I could do a track-by-track review of these 30 songs, but not even that would give this album justice. Buy it, listen to it, and be blown away. This is complete aural brilliance.

Wednesday, 7 September 2005

Dean & Pete on RocKwiz!

Dean and Pete (known as Wally Raffles and nomeatpete around the blog circuit) did us all proud last night when they both made it on to the debut of Season 2 of the RocKwiz on SBS. They also did table 6 proud when they represented us, cutting through the fierce competition in the auditions, each making it on to the 2nd episode that was filmed.

Dean ended up in a team with Linda Bull, a member of the Black Sorrows and Vika & Linda, where she performs with her sister. Pete had Glenn Tilbrook of classic UK new-wave outfit Squeeze on his team.

It was a great game, with Dean and Pete both doing extremely well for their teams, but in the end Dean's team took home the trophy. Congratulations to both of you! Co-host Brian Nankervis kindly informed us that the episode will be shown in late-November on TV.

Chris Bailey of classic Aussie punk rockers The Saints played in the first game we saw, and he seemed to be off his face. Most likely on alcohol, because he was sipping a red wine throughout the whole game. He came up with some "interesting" one-liners, some of which may be considered inappropriate for television, so how much of the episode makes it to air is yet to be determined. But it's SBS, so I guess anything is possible :-)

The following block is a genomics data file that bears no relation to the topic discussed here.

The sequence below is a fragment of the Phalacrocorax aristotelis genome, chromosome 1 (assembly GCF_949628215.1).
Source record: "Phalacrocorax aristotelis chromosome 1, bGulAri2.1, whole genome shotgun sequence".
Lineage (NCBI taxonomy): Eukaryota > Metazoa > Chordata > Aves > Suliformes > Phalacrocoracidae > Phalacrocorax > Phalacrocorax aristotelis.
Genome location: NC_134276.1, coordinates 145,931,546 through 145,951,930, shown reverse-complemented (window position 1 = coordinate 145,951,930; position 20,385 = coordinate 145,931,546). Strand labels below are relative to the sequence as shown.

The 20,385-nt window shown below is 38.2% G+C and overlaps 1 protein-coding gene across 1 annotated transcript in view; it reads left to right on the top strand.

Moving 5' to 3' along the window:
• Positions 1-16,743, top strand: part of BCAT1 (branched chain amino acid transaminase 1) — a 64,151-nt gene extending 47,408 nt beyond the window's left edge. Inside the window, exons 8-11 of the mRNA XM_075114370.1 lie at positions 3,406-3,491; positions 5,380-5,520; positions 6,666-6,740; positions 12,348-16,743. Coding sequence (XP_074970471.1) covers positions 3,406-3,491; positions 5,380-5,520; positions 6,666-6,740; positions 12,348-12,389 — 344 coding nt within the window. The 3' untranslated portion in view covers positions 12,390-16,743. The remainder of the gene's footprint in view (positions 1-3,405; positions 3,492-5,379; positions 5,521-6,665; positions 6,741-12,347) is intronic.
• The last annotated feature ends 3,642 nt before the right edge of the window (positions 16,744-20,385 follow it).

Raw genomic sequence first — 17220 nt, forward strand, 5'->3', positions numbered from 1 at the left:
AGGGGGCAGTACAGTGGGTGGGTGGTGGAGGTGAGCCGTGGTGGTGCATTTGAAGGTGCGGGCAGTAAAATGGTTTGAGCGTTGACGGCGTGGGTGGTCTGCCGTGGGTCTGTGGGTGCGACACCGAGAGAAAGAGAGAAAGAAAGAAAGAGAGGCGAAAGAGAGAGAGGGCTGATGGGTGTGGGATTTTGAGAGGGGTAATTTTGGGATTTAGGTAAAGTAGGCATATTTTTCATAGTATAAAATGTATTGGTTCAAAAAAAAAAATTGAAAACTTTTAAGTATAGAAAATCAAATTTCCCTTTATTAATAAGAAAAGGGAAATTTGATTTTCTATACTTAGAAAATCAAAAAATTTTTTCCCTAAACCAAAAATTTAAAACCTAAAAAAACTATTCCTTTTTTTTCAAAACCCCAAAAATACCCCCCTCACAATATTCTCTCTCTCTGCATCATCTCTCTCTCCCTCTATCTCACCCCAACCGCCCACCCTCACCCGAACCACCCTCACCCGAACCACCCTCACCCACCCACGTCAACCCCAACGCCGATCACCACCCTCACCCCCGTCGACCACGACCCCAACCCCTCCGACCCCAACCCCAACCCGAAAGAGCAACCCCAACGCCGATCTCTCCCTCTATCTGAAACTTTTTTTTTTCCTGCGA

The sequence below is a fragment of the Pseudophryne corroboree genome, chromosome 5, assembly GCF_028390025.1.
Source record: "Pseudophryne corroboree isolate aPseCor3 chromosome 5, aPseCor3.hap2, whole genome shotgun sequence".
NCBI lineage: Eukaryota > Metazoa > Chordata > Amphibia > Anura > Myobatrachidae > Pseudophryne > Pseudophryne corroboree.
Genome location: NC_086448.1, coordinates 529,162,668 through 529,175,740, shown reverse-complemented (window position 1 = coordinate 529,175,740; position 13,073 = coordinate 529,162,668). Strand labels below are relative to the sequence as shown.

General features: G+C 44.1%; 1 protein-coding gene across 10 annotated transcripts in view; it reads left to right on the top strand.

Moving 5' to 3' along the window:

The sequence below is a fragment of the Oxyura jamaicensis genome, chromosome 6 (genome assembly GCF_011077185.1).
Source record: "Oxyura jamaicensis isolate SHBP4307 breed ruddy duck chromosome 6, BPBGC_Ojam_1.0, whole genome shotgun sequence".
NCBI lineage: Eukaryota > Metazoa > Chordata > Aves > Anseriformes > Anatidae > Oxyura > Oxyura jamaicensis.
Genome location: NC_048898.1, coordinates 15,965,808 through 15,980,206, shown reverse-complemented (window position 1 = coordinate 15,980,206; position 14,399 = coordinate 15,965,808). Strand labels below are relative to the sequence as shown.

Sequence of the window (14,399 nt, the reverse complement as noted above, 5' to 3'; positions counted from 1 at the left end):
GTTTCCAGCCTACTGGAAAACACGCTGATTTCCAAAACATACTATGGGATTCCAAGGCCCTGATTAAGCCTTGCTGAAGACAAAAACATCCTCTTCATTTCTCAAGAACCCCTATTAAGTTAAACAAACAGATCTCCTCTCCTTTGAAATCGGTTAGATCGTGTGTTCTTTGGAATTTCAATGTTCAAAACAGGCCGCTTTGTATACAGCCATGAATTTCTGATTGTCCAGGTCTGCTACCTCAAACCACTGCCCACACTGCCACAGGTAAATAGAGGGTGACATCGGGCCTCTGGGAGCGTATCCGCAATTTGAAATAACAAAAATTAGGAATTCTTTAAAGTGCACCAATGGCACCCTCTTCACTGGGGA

All in all, a very enjoyable night!

Tuesday, 6 September 2005

Alex Chilton is found

Yes, he has been found alive and well. Here's an article about it.

This is really good news.

Saturday, 3 September 2005

Alex Chilton is lost

The devastation caused by Hurricane Katrina in New Orleans is truly tragic.

Today, I was very saddened to hear that a few musicians are lost, including R&B legend Fats Domino and Big Star leader Alex Chilton.

Here's an article about it.

Being a Big Star fan, this is very sad news. My thoughts are with his family and friends. Let's hope that he shows up soon.

Friday, 2 September 2005

Teenage Fanclub gig [19th August 2005 @ Hi-Fi Bar]

[Photo courtesy of user rich45 on]

I'll try to make this a shorter post than my review of the Go-Betweens gig, not because I am considerate of my readers, but because I'm a lazy coont. I'll glass ya laddie! Okay, that's gotten the Glaswegian blood in me boiling, so now I'm in the zone to write this review.

I'll start with a quick comment -- if you haven't heard of the Fannies and you are into indie music, go hang your head in shame. Go on, pick up Grand Prix right now.

The Hi-Fi Bar is not one of my favourite venues. It's smoky, gets very hot, it doesn't have the magic of a lot of other venues like The Forum. And I'd be lying if I said that I felt comfortable at any gigs I had been to at the Hi-Fi Bar. The last one, Pete kindly informed me, was The Doves back in 2002 (I think?). Great gig, and we were right up front so at least the issue of some drunken lout obscuring our view wasn't there. Not that Pete would know what that feels like, being the tall lad he is.

After support from The Pictures, the Fannies opened with Near you from their 2000 album Howdy!, which is one of the few Fannies albums I don't have. They followed with The cabbage from their most critically panned album Thirteen which is another album I don't have. Considering I didn't know the first two songs, I guess you could say it was a disappointing start. Not much to say about these songs, I can't really remember them now.

They followed with the first song of the night which I did know, and that was the Grand Prix opener About you. It was also the first Ray McGinley sung song of the night. It was good to hear something familiar, even if it isn't one of my favourite Fannies tracks, but I know Pete disagrees with me on this point.